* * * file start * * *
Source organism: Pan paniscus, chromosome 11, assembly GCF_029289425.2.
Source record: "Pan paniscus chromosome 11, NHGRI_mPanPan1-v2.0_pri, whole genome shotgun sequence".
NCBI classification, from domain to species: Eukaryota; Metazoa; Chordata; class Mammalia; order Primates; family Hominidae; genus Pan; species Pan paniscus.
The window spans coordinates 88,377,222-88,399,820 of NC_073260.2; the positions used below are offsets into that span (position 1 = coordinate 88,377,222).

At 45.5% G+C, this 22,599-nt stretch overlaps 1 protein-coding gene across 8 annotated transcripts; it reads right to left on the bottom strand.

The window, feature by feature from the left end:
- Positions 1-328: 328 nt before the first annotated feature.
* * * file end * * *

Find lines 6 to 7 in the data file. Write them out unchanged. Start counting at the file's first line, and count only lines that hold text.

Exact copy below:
The window, feature by feature from the left end:
- Positions 1-328: 328 nt before the first annotated feature.